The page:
How Mobile, Cloud, Are Transforming Healthcare - InformationWeek

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Maribel Lopez
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How Mobile, Cloud, Are Transforming Healthcare

Spurred by a combination of government incentives and aging technology, healthcare is entering an IT renaissance with mobile and cloud technologies at the center.

9 Tablets For Doctors
9 Tablets For Doctors
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Spurred by a combination of government incentives and aging technology, healthcare is entering an IT renaissance. Mobile and cloud technologies are at the heart of healthcare's transformation. Tablets are replacing paper medical charts, private clouds are enabling secure access to medical records, and mobile cloud collaboration tools are improving information sharing among medical professionals and academics.

Mobile and cloud healthcare services are also being used to solve a wide range of challenges, such as fraud, remote diagnostics, and patient CRM.

In addition to storing medical records, cloud services are also stepping in to fight healthcare fraud. It's estimated that fraud accounts for as much as $260 billion, or at least 10 percent of annual U.S. healthcare expenses. Predictive modeling, commonly used in the financial services and telecommunications industries to combat fraud, is now being applied healthcare payments.

[ Are iPads the right answer? See Physicians: iPad Not Ready For Clinical Use.]

Verizon, for example, uses predictive modeling tools to examine healthcare payment requests and route potentially fraudulent claims to case managers for investigation. The Verizon Fraud Management for Healthcare platform is designed to help identify fraud before payments are made, thereby reducing improper payments and the administrative and legal costs associated with traditional "pay-and-chase" recovery operations. The platform currently processes more than 20 billion records every day, including more than 700 million call records.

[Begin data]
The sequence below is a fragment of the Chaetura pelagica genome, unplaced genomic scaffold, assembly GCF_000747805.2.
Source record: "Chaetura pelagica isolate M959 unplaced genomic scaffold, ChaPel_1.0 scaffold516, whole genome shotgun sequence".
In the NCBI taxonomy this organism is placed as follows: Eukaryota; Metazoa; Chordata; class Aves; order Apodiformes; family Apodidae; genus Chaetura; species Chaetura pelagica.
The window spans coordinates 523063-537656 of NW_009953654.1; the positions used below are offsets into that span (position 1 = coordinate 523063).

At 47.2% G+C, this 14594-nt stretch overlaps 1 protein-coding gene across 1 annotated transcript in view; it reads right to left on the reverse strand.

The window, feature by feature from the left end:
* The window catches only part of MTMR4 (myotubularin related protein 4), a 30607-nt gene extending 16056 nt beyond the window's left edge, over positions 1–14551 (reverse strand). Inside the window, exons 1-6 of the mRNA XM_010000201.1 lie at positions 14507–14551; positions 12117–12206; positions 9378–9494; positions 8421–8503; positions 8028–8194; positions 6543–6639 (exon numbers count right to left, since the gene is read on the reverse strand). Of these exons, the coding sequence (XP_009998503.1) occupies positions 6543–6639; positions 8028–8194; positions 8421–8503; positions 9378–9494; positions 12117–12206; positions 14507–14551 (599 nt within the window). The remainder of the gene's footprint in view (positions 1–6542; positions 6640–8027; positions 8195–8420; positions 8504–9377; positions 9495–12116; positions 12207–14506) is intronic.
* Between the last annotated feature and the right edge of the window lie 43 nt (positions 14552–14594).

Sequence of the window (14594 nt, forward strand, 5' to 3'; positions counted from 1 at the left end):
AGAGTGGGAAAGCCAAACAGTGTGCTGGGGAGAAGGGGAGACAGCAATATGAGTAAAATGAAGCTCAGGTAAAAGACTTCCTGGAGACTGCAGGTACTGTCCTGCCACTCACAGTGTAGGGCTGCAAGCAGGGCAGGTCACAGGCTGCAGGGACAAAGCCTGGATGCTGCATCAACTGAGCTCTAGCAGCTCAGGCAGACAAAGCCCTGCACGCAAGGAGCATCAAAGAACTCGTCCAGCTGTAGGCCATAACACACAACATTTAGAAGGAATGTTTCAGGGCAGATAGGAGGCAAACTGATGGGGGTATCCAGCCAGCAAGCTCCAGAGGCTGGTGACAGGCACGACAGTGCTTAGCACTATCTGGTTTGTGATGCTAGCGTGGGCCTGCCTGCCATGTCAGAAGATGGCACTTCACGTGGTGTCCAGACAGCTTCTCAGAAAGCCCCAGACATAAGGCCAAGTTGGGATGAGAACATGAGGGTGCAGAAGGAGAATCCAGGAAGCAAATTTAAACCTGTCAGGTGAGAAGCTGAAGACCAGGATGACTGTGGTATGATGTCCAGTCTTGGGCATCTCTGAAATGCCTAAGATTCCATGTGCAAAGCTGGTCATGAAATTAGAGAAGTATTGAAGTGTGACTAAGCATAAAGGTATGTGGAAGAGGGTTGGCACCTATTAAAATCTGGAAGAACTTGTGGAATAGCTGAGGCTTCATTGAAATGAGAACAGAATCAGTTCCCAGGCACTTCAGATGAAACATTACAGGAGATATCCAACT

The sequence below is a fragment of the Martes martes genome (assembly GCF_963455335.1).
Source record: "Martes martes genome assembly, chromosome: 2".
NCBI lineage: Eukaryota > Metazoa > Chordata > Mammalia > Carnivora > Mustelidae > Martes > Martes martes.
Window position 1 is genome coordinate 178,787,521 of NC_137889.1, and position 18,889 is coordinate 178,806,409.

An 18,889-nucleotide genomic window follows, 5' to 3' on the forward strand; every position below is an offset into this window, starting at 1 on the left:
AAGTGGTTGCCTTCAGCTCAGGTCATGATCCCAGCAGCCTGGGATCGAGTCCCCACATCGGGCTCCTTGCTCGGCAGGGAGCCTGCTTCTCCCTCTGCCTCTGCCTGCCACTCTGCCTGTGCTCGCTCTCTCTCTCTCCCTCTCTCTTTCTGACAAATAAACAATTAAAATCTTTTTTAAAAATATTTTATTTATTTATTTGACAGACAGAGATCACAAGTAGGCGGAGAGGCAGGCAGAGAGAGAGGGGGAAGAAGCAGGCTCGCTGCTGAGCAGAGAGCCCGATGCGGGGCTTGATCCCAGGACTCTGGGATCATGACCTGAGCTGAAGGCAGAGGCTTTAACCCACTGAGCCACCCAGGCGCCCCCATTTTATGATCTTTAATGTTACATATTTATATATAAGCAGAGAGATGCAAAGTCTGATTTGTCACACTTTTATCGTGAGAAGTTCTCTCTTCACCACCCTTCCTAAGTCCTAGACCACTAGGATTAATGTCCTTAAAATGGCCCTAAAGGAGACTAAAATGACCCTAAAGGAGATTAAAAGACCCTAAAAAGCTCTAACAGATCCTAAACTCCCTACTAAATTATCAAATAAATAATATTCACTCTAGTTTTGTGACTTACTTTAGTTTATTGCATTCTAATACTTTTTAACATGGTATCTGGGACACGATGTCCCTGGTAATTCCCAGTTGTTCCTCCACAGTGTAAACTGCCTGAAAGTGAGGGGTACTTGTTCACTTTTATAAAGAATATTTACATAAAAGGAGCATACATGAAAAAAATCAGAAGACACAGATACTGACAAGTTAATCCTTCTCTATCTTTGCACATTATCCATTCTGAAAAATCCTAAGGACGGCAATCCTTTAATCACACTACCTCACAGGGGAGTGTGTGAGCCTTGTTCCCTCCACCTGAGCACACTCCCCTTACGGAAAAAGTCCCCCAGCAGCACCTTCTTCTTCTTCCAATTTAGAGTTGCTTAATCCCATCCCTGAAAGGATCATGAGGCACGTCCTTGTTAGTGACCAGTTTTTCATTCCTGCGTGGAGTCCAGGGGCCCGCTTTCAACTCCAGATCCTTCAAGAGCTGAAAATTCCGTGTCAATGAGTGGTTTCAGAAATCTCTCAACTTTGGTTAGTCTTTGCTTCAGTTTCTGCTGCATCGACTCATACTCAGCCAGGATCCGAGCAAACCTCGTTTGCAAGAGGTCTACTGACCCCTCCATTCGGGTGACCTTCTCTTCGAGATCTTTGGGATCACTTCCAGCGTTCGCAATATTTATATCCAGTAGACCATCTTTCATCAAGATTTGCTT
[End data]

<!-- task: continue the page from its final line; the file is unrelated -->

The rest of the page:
RehabCare Group, a 28-year-old St. Louis-based provider of therapeutic services, uses smartphones, iPads, and the cloud to improve the patient care experience. The company built a custom cloud-based app on top of to create a paperless patient preadmission and screening process. RehabCare also uses the app to capture vital information at the point of care to provide better documentation. The company also uses mobile devices for tasks such as training for care providers and providing maps to patients and their families. By combining mobile, mobile device management, and cloud computing, Rehabcare has secure access to its data 24-7. It also has its medical information integrated with its CRM system to prevent customer care issues.

Replacing paper and improving data capture is a logical first step for mobile healthcare, but the next step is real-time and remote patient monitoring. Advanced Micronic devices, i2iTelesolutions, and RIM teamed up in India to build a patient-monitoring solution that uses a BlackBerry PlayBook and the eTraq application to give doctors access to patient monitors connected to the hospital's Central Monitoring System. A patient's vital information can be displayed in real time and monitored for anomalies. Data can be monitored remotely as well as archived for compliance analysis. This remote monitoring system helps doctors make timely decisions even if they're not physically present with a patient; it also enables doctors to analyze and a patient's condition in the ambulance before arrival at the emergency facility.

We've entered the Mobile Cloud era. Mobile devices and cloud technologies will shift IT's vision of where data should be located and how it will be accessed.

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User Rank: Apprentice
4/28/2012 | 5:13:14 PM
re: How Mobile, Cloud, Are Transforming Healthcare
I realize cloud computing's benefits and maybe this is old school thinking, but I fear too much reliance on the cloud. I think if we ever have to withstand technological terrorism where Internet becomes unavailable for any length of time, folks reliant on cloud computing for healthcare IT are going to see cataclysmic consequences. I know the same holds true for out of state data centers and anything that relies on the Internet for connectivity.

Again, it's probably super old school to say, but I still like an old fashioned onsite server farm.

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